NSA testing gesture recognition as password replacement

Technology developed by Lockheed Martin recognizes everything from swipes to formal writing to authenticate an end-user

The National Security Agency is testing gesture software that recognizes a user's writing style for use as a possible replacement for passwords.

The technology is not new to biometrics, but the NSA is taking a look at technology developed by Lockheed Martin called Mandrake Secure Gesture. Mandrake is computer software that features

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gesture recognition technology for use in user authentication and the encryption and decryption of digital files, including audio, video, text, binary, still images, graphics and multimedia files. The technology examines not only the writing style, but pressure, rhythm and time to execute.

The NSA is focusing on swipe technology for use on mobile devices. The idea is a user in an emergency or sensitive situation could more easily use a gesture to authenticate than typing in a password.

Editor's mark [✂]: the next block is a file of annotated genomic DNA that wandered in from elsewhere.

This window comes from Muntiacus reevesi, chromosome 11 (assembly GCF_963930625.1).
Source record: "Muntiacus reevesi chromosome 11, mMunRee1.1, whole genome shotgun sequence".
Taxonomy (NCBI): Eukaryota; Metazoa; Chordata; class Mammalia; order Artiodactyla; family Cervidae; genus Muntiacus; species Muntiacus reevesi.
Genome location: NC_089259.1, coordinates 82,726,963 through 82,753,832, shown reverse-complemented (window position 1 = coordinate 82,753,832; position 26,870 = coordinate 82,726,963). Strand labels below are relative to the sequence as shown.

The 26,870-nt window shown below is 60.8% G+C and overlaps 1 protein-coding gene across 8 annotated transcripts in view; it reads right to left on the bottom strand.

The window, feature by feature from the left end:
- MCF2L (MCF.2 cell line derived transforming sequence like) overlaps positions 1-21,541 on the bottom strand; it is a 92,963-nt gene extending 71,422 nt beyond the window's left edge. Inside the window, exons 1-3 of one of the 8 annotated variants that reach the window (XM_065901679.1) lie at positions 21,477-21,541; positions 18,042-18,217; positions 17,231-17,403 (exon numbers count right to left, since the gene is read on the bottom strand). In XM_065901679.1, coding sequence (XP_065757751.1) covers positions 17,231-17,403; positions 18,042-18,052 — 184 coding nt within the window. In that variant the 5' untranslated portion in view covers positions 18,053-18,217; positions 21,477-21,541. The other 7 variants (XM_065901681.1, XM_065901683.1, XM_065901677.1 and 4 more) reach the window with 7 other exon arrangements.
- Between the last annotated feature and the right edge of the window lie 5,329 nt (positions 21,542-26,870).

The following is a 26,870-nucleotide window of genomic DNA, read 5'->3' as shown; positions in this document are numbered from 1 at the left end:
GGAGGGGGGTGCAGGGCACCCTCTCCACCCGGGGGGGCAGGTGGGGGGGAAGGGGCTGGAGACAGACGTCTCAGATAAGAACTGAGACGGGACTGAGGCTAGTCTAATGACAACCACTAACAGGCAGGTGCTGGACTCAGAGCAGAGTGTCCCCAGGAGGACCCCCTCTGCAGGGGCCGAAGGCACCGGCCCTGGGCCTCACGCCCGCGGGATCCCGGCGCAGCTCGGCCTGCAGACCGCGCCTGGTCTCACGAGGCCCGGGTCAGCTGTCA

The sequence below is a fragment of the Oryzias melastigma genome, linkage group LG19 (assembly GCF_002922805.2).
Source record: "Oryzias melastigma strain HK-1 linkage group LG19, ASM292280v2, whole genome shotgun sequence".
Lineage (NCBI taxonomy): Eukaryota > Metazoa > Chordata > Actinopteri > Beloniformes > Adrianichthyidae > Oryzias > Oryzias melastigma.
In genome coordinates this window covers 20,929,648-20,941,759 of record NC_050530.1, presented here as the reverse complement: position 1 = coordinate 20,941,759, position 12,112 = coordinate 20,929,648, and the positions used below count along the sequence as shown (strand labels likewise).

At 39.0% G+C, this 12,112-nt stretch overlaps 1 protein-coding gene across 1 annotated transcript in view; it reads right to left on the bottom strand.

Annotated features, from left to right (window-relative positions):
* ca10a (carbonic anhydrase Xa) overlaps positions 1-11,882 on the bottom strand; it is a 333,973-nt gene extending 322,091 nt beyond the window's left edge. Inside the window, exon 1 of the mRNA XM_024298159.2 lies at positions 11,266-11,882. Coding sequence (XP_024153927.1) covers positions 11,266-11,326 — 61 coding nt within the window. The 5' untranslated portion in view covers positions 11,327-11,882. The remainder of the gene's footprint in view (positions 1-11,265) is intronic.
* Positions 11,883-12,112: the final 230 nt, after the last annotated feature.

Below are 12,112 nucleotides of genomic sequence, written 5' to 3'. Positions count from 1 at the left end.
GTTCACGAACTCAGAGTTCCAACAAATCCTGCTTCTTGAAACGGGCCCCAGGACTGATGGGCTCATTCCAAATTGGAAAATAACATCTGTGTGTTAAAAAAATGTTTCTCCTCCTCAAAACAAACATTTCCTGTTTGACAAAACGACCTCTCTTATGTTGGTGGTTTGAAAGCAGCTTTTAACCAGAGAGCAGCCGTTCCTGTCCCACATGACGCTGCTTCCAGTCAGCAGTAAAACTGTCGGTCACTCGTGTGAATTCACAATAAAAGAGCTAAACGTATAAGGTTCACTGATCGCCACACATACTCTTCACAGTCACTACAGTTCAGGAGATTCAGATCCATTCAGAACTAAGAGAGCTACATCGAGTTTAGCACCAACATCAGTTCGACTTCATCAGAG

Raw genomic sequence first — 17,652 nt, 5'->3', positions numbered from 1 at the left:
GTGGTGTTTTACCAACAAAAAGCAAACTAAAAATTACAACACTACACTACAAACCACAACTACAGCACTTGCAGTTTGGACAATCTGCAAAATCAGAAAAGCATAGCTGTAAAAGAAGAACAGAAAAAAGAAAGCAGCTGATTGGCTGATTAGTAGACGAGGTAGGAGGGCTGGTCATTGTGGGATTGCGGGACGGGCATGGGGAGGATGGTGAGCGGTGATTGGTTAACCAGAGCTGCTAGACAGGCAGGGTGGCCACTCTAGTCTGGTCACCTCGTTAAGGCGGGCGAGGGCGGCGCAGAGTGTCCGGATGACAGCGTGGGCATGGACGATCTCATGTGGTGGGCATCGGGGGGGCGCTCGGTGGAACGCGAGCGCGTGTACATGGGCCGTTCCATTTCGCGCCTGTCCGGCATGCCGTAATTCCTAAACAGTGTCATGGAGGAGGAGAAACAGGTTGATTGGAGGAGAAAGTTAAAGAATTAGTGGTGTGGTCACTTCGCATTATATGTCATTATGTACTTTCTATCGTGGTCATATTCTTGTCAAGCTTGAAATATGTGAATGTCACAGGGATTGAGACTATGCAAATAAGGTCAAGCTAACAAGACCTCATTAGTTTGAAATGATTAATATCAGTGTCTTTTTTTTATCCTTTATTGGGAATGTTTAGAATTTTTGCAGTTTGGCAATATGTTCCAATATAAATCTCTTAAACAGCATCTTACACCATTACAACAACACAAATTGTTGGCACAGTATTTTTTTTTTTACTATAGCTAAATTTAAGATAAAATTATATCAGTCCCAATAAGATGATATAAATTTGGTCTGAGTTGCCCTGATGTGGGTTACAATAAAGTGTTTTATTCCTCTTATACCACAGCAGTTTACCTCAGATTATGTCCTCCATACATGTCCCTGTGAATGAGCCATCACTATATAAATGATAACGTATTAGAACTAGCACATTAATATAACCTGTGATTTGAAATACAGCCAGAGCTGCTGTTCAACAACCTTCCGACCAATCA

Lockheed Martin officials told Nextgov.com that they do not know if the NSA has deployed anything to date, but the software measures speed, acceleration and the curve of an individual's strokes. Input could vary from a writing sample down to a scribble.

In Feb 2013, Lockheed and mobile risk management provider Fixmo collaborated on a similar secure authentication technology for consumer mobile devices.

The collaboration combined Lockheed's Mandrake SG with Fixmo's SafeZone, a defense-grade secure workspace for iOS and Android devices. The workspace keeps activities under IT control and ensures all mail, browsing, documents and applications are encrypted and contained.

Lockheed's Mandrake SG provides the software so smartphone and tablet users can authenticate into the Fixmo software with a gesture.

Gartner predicts that by next year, 30 percent of organizations will use biometric authentication on mobile devices. That number compares to just 5 percent in 2014.

Lockheed trademarked the Mandrake name in 2014, and the technology was listed as relevant to computer and software products, electrical and scientific products, computer and software services and scientific services.